Healthcare Providers, Are You Asking The Right Question?

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Healthcare Providers, are you still asking vendors to make you an offer for devices you no longer use? 

Asking this question seems reasonable.  However, it exposes you to receiving an offer the device is worth to vendors, not its true potential resale value. 

Before engaging vendors, you must establish appropriate resale value range for your device.  Asking vendors to give you an offer is the same as listing your house on Craigslist and asking home buyers to tell you its worth.

Recently, our office experimented to prove this theory.  We were reselling a surgical device for our hospital client.  The device was manufactured by Stryker and considered to be “in demand” by majority of vendors who buy used medical equipment.

After establishing an appropriate resale value range for this device, we separate vendors in our network into 2 groups.  

Both groups consisted of equipment dealers, brokers, remarketers, manufacturers and private companies that buy used medical equipment.

We asked Group #1 to submit offers. 

We asked Group #2 to pay asking price.  

Asking price was the average of the resale value range. 

Results were as predicted.  Vendors who responded from Group #1, gave offers that were considerably lower than the asking price. 

This is not because they were being insulting or tried to “steal” this device.  Their offers were based on 2 elements:

    1. Our request and willingness to accept an offer
    2. Worth of this device to them under specified conditions

Group #1 was asked “Make Us an Offer“.  That’s exactly what they did.  And, because vendors who submitted offers had a set price in mind they were willing to pay, they were not very open to negotiating.

Back to Group #2.  They were given an “asking price”.  Vendors who responded from Group #2 countered back with a number that was close to asking price.  They were also more open to negotiating the price and terms of this sale.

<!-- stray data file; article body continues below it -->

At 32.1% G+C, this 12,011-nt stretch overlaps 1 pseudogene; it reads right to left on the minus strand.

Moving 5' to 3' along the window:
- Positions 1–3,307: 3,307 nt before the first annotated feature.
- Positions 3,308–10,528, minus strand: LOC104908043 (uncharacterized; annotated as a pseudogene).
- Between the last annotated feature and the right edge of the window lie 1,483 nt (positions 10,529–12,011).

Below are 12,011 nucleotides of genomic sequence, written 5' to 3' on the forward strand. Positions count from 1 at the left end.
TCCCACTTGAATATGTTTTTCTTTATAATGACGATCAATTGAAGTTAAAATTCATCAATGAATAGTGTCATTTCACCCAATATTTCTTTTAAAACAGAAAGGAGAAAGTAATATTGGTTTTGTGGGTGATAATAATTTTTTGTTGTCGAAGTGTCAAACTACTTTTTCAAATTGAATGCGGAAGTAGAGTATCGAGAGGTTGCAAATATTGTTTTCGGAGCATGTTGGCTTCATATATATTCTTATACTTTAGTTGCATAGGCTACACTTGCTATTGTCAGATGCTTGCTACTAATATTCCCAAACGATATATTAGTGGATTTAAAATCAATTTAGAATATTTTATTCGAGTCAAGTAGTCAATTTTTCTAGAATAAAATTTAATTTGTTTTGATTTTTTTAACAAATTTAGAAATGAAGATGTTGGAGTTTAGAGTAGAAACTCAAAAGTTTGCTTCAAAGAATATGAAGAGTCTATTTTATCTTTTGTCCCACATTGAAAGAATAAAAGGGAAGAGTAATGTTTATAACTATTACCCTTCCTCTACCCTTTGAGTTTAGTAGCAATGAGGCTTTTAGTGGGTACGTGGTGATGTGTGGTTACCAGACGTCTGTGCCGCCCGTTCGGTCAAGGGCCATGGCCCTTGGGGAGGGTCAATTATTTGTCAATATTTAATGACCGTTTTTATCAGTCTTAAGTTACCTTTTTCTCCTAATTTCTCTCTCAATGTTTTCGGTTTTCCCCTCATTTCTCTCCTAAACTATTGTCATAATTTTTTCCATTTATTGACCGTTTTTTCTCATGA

In the end, the device sold above the asking price to a vendor from Group #2.    

Final price of this device was 94% higher than the lowest offer and 41% higher than the highest offer received from vendors in Group #1.


Takeaway of this experiment is simple.  

  1. Avoid asking for offers. 

  2. Find out what the market paid for “like and similar” devices over last 3-6 months*.  

  3. Establish the resale value range for your device before selling it. 

  4. Set an asking price.

  5. Negotiate, but stay within the resale value range especially if your device is considered “in demand” by used medical equipment vendors.

*What market pays is different from listing prices published online.  Listing prices are inflated to account for negotiations, commissions, fees and other expenses that may be charged by online selling platforms.  


EcoMed works exclusively with hospitals, surgery centers, imaging centers and independent healthcare providers by managing resale and transportation of medical devices removed from clinical use.  If you have medical devices that are no longer being used, contact us and we will provide you with resources that will help you make the right decision on how to sell them.

To learn more about benefits of managing resale of used medical devices, visit www.ecomedhtm.com, send an email to [email protected] or call Toll-Free 855.234.5600.    

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